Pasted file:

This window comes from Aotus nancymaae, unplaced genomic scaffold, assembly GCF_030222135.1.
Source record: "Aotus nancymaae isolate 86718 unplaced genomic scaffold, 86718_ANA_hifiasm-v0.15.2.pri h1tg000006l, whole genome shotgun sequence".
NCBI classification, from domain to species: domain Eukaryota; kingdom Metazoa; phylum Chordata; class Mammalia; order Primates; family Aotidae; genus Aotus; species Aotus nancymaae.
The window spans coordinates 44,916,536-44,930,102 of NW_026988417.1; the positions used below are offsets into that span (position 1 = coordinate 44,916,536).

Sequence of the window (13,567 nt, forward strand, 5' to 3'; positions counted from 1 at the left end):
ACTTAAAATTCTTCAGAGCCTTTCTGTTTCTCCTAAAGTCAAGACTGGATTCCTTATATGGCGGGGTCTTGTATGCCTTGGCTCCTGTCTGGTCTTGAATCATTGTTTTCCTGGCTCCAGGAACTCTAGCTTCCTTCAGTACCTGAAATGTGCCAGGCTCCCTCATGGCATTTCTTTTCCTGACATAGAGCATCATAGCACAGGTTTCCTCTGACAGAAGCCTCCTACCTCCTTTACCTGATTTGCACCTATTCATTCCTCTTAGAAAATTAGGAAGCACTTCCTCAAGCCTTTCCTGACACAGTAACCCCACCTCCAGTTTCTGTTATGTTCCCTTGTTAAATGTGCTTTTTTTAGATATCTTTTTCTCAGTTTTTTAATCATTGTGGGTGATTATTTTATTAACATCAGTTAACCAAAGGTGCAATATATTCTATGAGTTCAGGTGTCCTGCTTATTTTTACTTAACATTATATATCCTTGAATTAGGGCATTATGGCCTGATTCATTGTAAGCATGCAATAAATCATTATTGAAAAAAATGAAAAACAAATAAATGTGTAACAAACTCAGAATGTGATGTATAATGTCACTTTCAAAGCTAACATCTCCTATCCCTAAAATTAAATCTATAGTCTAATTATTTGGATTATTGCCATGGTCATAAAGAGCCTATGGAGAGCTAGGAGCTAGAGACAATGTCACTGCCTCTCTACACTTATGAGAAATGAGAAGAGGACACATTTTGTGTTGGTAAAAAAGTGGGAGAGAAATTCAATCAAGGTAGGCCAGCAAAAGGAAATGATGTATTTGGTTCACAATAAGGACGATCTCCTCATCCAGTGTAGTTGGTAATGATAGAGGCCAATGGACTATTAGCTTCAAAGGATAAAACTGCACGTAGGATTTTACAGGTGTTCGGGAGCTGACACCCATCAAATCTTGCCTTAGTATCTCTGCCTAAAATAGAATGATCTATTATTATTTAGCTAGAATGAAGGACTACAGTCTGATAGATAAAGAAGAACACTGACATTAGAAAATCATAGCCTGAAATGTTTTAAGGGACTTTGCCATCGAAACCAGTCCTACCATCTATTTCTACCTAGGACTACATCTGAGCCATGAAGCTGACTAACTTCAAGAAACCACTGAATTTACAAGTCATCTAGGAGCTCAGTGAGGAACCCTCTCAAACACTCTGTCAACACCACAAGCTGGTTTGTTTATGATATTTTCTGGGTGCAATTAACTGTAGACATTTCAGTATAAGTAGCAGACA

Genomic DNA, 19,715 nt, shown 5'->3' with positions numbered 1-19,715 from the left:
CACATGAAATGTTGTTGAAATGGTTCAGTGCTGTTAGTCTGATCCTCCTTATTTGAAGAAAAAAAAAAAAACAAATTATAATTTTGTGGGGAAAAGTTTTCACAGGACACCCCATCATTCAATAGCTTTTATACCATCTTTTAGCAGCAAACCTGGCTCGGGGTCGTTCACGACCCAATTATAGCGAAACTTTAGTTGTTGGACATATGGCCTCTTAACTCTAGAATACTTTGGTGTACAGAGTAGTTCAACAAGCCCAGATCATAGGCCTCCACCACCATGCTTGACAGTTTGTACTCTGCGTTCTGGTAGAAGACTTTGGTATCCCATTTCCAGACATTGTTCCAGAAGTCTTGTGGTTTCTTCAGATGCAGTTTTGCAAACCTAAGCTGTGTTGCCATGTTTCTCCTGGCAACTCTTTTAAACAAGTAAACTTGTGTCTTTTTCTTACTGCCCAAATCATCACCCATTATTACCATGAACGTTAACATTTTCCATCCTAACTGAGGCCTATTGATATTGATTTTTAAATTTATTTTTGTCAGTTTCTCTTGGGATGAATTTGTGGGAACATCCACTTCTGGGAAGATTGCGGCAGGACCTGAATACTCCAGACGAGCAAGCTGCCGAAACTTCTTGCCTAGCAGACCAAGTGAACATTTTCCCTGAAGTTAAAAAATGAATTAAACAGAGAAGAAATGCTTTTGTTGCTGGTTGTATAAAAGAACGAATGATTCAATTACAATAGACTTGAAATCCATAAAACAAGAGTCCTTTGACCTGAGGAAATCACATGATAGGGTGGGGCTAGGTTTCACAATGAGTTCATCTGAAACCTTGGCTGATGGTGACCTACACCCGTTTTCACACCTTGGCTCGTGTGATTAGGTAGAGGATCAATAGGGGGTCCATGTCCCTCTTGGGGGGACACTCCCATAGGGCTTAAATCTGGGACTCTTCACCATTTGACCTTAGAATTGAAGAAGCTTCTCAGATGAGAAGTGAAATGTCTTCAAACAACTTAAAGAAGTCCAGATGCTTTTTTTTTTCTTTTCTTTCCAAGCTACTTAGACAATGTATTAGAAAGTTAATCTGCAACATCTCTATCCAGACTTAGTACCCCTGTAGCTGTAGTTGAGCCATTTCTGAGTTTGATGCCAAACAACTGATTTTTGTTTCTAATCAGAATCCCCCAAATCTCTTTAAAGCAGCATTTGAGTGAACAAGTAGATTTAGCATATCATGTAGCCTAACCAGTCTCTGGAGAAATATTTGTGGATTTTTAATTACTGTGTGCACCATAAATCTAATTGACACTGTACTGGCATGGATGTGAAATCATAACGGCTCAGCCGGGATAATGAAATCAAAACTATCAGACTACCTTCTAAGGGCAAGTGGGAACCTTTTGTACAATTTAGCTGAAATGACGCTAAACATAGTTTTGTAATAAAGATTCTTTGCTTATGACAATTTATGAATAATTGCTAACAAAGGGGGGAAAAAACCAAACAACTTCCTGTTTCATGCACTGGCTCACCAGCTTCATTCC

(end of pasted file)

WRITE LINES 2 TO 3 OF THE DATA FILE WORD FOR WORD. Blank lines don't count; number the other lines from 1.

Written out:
Source record: "Aotus nancymaae isolate 86718 unplaced genomic scaffold, 86718_ANA_hifiasm-v0.15.2.pri h1tg000006l, whole genome shotgun sequence".
NCBI classification, from domain to species: domain Eukaryota; kingdom Metazoa; phylum Chordata; class Mammalia; order Primates; family Aotidae; genus Aotus; species Aotus nancymaae.